And they hope that all of these efforts — analyzing synurophyte genomes, depriving them of silica, and blocking the expression of interesting genes — will help illuminate how diatoms build their silica shells.
One potential result of this knowledge? It could help researchers develop new biomaterials. These biomaterials could be based on a diatom shell’s nanoscale patterns.
SETSUKO: So, all these very regular and small patterns lead to certain optical properties.
ALISON: And those properties could be useful for biomedical or electronic applications, for example. The advantages of a biomaterial?
SETSUKO: A biomaterial is very reliable. I mean, biology can do things easily, as compared to chemical processes.
ALISON: Those processes require hard work in the lab. Diatoms, by contrast, just need sunlight, water, and a few trace nutrients to build a nanomaterial.
But that’s not all that could come from better understanding how diatoms biomineralize their cell walls. Even though it’s a tiny, molecular process, it could also help us fight climate change.
KRIS: I think it’s far in the future. But understanding how biomineralization works could lead to new ideas for, for carbon sequestration.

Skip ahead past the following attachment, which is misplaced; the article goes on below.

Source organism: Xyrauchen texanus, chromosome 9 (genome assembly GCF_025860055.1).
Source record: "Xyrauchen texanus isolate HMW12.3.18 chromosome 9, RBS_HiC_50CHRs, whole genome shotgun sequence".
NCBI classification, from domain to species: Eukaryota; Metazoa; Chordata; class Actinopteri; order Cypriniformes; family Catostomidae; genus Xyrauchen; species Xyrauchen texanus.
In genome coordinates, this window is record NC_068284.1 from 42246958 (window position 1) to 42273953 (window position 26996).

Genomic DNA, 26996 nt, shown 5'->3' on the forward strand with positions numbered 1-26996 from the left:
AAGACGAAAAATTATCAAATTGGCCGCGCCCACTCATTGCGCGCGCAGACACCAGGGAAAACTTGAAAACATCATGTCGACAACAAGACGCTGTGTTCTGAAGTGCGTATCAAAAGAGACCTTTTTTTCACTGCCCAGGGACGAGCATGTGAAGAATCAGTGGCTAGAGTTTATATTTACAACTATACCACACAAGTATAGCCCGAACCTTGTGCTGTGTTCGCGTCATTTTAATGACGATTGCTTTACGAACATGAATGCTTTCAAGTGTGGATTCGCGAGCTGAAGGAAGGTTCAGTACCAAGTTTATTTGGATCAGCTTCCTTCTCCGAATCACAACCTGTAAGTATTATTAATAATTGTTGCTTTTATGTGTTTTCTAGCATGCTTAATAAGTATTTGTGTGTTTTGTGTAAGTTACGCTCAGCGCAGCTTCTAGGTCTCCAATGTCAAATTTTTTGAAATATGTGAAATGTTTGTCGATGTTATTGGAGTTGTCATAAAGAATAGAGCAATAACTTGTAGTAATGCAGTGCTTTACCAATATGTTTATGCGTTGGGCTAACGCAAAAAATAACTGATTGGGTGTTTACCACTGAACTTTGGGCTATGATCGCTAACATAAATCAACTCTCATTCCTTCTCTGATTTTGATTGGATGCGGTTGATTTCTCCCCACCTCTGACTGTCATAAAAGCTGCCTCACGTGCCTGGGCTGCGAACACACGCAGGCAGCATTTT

ALISON: Setsuko says that one example of how not to do it is to add silica into the ocean, in the hope of making more diatoms grow and sink. That could have unanticipated, and undesirable, side effects. Ocean ecology is complex. And adding silica might change the rate of diatom sinking. We could end up sequestering less carbon, which is the opposite of what we want. So, Setsuko and Kris hope that better understanding diatoms will give humans better ideas in the future.
Together, diatoms and their evolutionary cousins, the synurophytes, might show us the way. If some come out of their shells.
ALISON: This episode was directed and produced by me, Alison Takemura, with editorial and technical assistance from Massie Ballon and David Gilbert.
Genome Insider is a production of the Joint Genome Institute, a user facility of the US Department of Energy Office of Science. JGI is located at Lawrence Berkeley National Lab in beautiful Berkeley, California.
A huge thanks to Kris Niyogi and Setsuko Wakao from UC Berkeley and Lawrence Berkeley National Lab’s Biosciences Area’s Molecular Biophysics and Integrated Bioimaging Division for sharing their research and the startling beauty of diatoms. Setsuko is the principal investigator on this project, as part of JGI’s New Investigator program.
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Additional information related to the episode
- Community Science Program proposal: Sequencing 100 Diatom genomes
- JGI News Release: Tracking Antartic Adaptations in Diatoms
- JGI News Release: First diatom genome sequenced
- Algal genomics resource, Phycocosm
- JGI’s Fungal & Algal Program
- The JGI Strategic Plan, noting an algal focus, is available here
- Our contact info:
- Twitter: @JGI
- Email: jgi-comms at lbl dot gov